The National Crime Agency's CEOP Command (formerly the Child Exploitation and Online Protection Centre) works with child protection partners across the UK and overseas to identify the main threats to children and coordinates activity against these threats to bring offenders to account. Has a large range of resources and materials for children, young people, parents, carers and professionals provided via Thinkuknow. They are designed to help children and young people keep themselves safe from sexual abuse and exploitation by developing skills in identifying and avoiding risk, learning how best to protect themselves and their friends, and knowing how to get support and report abuse if they do encounter difficulties.
The UK Safer Internet Centre provides online safety tips, advice and resources to help children and young people stay safe on the internet. Has a large range of online resources children, young people, parents, carers, teachers and other professionals. Includes materials for Safer Internet Day, online safety policies, safety features on social networks, family agreements for online use, reporting online sexual abuse content, a range of online services and products, online safety newsletters and a professionals online safety helpline.
The NSPCC has a large range of resources to help prevent child abuse and neglect, including keeping children safe online. Includes online games, sexting, parental controls, talking to children about online safety and specific online safety resources for schools. They also help facilitate the Stop, Speak, Support campaign which has been designed for young people for young people to help address cyberbullying. Childline have produced a broad range of online and mobile safety resources for children.
Childnet International provides a broad range of online safety resources for children and young people aged 3 to 18, parents, carers and professionals about online safety, cyberbullying, sexting, peer pressure and self-esteem. They have published a Crossing the Line: PHSE Toolkit, a PHSE Association quality-assured resource with films and lesson plans for 11 to 14 year olds. In partnership with The National Deaf Children's Society they have also produced Be Safe, Be Smart Online to help and support deaf young people and their parents, carers and teachers to help and remind them how to stay safe online.
The government has launched a new online tool for schools to give parents advice and tips on preparing their children for adult life. The new online service, called Parent Info, will give parents the information they need to help them navigate the minefield of issues children can now face on everything from spotting the warning signs of self-harm, to having a healthy body image and managing money in a digital world. As well as giving them the confidence and support to speak to their children on such sensitive issues, it will also provide them with pathways for where they can go for more hands on support on specific issues.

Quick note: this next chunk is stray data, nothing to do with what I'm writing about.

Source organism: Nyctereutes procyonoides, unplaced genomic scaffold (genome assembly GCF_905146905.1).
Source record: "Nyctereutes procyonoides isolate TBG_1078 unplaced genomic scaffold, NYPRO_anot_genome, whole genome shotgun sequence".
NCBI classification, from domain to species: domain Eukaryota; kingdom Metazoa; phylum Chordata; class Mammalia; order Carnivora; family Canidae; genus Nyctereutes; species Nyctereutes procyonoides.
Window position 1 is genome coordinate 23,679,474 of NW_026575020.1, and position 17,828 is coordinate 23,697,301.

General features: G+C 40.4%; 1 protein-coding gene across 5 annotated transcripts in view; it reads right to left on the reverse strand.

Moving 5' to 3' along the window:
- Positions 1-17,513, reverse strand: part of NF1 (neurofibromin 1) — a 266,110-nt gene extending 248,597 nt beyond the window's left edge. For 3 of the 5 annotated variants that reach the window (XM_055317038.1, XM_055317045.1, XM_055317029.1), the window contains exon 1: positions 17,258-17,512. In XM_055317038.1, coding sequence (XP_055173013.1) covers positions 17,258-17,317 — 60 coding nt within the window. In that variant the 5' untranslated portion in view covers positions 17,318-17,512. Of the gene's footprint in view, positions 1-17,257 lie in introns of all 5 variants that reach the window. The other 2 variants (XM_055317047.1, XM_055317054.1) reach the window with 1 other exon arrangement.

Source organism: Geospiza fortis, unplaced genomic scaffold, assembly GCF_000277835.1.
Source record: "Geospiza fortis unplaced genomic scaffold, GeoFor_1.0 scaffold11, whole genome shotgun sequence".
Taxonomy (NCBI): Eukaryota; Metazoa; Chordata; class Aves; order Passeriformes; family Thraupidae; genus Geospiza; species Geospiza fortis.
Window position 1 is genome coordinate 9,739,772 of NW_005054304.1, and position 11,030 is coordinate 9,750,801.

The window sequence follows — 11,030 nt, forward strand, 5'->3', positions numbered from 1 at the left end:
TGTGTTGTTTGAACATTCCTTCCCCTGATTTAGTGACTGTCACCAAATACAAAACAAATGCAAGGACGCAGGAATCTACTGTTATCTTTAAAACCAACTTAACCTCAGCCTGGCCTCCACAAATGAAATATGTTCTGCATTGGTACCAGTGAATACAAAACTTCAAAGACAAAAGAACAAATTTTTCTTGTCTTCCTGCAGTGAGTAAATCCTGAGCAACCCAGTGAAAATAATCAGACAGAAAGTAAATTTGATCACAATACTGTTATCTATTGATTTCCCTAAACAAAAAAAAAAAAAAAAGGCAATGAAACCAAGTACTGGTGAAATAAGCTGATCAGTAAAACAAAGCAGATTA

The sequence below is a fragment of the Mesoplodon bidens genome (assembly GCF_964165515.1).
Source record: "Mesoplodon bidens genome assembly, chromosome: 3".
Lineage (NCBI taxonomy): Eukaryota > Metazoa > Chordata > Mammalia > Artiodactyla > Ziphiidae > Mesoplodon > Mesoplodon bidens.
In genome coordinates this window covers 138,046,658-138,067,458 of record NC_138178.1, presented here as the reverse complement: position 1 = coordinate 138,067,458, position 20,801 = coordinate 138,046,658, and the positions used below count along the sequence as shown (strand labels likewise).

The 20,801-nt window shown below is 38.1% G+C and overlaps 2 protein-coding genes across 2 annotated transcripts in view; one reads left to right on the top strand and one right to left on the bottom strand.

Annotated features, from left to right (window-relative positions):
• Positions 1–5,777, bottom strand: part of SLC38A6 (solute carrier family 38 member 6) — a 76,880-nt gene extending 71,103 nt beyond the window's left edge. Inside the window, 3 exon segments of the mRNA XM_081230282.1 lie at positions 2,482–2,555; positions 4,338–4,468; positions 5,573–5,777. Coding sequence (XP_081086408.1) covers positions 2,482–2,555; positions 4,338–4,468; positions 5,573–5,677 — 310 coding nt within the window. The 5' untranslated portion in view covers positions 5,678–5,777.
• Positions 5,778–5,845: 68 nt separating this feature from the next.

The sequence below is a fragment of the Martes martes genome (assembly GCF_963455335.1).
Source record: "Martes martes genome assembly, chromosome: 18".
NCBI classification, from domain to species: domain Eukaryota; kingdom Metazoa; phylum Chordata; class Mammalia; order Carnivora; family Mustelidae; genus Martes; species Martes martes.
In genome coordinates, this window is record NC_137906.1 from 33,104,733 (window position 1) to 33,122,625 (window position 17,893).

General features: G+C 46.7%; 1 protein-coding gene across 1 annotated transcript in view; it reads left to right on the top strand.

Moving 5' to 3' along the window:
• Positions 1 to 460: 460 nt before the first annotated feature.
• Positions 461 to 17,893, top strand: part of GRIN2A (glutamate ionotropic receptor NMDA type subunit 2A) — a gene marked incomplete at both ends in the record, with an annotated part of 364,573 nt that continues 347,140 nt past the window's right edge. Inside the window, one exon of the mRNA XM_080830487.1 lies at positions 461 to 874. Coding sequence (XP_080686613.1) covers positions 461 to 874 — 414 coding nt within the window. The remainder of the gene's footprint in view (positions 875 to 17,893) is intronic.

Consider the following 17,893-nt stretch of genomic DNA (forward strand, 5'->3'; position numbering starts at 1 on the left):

Key principles of effective prevention education - produced by the PSHE Association on behalf of CEOP.
Produced in partnership with Child Exploitation and Online Protection Centre (CEOP), this report outlines 11 key principles of effective practice in prevention education. These principles will help PSHE education professionals to teach high-quality online safety education as part of their broader PSHE programmes. The principles are based on a literature review of research into common elements of successful educational interventions, encompassing hundreds of programmes in the UK and abroad.
Stop it Now! UK and Ireland is a child sexual abuse prevention campaign. It is run by the Lucy Faithfull Foundation, the only UK-wide child protection charity dedicated solely to reducing the risk of children being sexually abused. It supports adults to play their part in prevention through providing sound information, educating members of the public, training those who work with children and families and running the freephone confidential Helpline.
Stop it Now! have produced a film to deter people from viewing and sharing sexual images of children.